Solid foundations with this construction stock

This construction firm built its defences early on to weather the fallout from Britain's austerity measures. And now it's well-set to shelter your portfolio over the long-term, says Paul Hill.

2. Balfour Beatty ( LSE: BBY ), rated a BUY by Goldman Sachs

It's taken time, but the government's spending cuts are now getting into full swing. That's good news for the nation's deficit, but bad news for infrastructure providers such as Balfour Beatty.

Fortunately, the construction firm's board saw this coming early on, and has been actively beefing up its overseas operations in places like the US, Asia and Australia. It has also been diversifying its product line into areas where it can bolt profit-boosting ancillary services on to existing construction contracts. This focus on higher margin work such as design projects and maintaining infrastructure has helped Balfour to cushion the affects of Britain's austerity drive. Indeed, in the first half of the year, the order book rose by 8% to £15.5bn. That was thanks to the renewal of a facilities management agreement with the Royal Mail, and several other chunky public sector deals with schools and emergency services.

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In August the firm bagged a blue-ribbon street-light contract with Northampton County Council. The 25-year concession is worth £230m and will involve the design, installation and repair of 46,000 lamp-posts and 11,000 signs and bollards.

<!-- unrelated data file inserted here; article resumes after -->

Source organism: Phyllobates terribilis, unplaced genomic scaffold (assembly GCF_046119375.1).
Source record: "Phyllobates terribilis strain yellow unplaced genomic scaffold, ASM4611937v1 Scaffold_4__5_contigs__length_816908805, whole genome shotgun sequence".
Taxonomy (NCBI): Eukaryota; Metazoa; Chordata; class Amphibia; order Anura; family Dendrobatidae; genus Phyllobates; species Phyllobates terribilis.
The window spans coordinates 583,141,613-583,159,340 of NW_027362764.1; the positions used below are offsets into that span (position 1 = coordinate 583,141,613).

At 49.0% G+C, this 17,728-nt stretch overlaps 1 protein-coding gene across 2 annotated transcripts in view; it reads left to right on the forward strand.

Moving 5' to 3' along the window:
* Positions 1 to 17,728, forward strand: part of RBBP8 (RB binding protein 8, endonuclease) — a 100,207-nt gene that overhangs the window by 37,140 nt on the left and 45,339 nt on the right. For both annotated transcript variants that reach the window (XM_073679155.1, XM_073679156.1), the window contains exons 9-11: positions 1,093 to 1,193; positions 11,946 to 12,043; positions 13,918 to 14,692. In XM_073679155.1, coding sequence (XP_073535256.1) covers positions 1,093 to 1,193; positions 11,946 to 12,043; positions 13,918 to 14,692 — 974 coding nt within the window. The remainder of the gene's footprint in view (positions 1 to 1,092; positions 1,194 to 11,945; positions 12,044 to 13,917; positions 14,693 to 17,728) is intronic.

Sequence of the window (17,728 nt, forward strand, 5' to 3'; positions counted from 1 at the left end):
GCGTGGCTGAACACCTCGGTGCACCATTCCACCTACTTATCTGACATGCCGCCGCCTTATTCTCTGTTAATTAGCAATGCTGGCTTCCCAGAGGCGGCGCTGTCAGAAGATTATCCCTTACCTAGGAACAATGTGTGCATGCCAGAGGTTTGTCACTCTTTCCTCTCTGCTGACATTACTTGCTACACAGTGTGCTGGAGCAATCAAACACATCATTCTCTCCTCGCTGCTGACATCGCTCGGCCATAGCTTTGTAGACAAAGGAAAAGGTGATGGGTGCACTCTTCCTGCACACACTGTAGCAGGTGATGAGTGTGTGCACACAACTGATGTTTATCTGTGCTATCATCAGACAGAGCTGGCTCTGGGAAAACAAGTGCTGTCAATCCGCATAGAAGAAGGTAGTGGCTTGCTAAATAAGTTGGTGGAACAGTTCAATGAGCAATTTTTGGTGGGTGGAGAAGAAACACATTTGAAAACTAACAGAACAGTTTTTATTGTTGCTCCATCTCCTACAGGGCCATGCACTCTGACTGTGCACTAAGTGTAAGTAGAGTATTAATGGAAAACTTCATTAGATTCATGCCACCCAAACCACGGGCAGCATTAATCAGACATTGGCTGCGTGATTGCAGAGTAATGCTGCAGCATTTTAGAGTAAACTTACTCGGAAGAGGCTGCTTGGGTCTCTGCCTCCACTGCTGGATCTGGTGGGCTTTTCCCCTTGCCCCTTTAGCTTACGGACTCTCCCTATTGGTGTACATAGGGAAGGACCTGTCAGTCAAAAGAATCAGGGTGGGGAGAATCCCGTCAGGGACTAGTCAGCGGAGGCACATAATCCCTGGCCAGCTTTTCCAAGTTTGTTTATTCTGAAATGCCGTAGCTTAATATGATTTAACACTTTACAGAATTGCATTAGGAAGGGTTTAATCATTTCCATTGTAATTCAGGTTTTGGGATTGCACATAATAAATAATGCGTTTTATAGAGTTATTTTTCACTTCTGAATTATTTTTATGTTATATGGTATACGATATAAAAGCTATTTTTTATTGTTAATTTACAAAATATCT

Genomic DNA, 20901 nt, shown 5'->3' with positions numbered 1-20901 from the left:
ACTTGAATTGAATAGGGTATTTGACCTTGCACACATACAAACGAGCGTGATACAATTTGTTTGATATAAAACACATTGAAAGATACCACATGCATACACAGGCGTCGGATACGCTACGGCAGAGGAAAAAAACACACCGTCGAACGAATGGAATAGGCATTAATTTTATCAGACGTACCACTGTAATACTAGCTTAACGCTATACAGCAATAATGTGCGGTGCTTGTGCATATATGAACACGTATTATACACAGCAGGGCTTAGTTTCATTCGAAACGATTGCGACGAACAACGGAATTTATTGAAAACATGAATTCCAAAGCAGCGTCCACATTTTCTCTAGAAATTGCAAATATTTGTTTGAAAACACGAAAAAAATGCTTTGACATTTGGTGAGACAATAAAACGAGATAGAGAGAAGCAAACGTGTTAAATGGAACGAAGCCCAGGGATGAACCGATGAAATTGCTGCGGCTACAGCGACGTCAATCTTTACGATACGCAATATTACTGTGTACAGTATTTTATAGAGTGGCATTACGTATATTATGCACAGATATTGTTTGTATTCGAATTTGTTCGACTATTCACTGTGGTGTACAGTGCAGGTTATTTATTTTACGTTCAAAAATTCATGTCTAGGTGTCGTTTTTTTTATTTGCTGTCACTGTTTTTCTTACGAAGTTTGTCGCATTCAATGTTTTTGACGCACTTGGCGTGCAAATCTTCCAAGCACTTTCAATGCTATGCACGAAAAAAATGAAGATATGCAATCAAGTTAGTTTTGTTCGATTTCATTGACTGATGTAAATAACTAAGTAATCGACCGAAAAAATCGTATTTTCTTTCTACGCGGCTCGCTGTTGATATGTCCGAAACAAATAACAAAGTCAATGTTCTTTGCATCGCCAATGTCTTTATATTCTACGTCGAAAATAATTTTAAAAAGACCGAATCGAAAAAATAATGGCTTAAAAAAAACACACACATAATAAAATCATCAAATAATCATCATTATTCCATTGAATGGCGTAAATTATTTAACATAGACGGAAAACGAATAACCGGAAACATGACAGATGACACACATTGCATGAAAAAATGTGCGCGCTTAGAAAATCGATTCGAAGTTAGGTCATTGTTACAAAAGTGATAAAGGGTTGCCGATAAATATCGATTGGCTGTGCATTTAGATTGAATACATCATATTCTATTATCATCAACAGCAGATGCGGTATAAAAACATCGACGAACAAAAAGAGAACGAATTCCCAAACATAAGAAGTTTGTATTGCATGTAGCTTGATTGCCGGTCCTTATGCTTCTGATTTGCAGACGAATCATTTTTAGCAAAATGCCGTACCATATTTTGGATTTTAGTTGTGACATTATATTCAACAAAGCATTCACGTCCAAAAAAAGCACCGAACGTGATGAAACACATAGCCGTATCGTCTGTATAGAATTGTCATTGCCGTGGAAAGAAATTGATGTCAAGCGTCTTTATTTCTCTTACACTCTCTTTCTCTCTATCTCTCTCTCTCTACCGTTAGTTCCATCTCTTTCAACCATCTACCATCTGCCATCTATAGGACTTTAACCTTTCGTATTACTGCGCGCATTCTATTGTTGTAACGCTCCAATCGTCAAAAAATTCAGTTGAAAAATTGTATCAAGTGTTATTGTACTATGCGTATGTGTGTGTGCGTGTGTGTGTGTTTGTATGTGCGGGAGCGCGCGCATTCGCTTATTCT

Better still, the Australian division, which is being boosted by Asian demand for natural resources, remains buoyant. There are also some exciting opportunities in the Middle East, most notably in Qatar, Kuwait and Saudi Arabia, where infrastructure is being funded by petro-dollar windfalls derived from the elevated oil price.


Looking forward, challenging domestic and US markets will be partly offset by growth in developing economies. Chief executive Ian Tyler says that, although short-term results are unlikely to blow the doors off, medium-term conditions should see substantial improvement. His confidence is based on the huge numbers of crumbling roads, bridges and power systems that need to be fixed globally. For instance, last year the US Army Corps of Engineers gave America's infrastructure a D grade. Data from the US Bureau of Transportation shows that in California alone 28% of bridges are deemed "structurally deficient and/or functionally obsolete".

Moving to the numbers, the City is forecasting 2011 turnover and earnings per share of £9.3bn and 35.3p respectively. That puts the shares on a skinny price/earnings (p/e) ratio of 7.1 with a hefty 5.1% yield. However, I value Balfour on an EBITA multiple of eight. Adjusting for the £240m pension deficit, £150m of preference shares, net cash of £296m and private-finance initiative assets worth £682m, that generates an intrinsic worth of 385p a share.

What could upset the apple cart? In short, poorly priced contracts, the economic cycle, foreign-exchange fluctuations and/or further cut-backs in public spending. Nonetheless, this industry should be a winner over the long-term. The continued need for modern transportation, clean water, waste management and energy is increasing everywhere. Goldman Sachs has a target price of 415p.

Rating: BUY at 250p

Paul Hill also writes a weekly share-tipping newsletter, Precision Guided Investments. See or phone 020-7633 3634 for more.

Paul gained a degree in electrical engineering and went on to qualify as a chartered management accountant. He has extensive corporate finance and investment experience and is a member of the Securities Institute.

Over the past 16 years Paul has held top-level financial management and M&A roles for blue-chip companies such as O2, GKN and Unilever. He is now director of his own capital investment and consultancy firm, PMH Capital Limited.

Paul is an expert at analysing companies in new, fast-growing markets, and is an extremely shrewd stock-picker.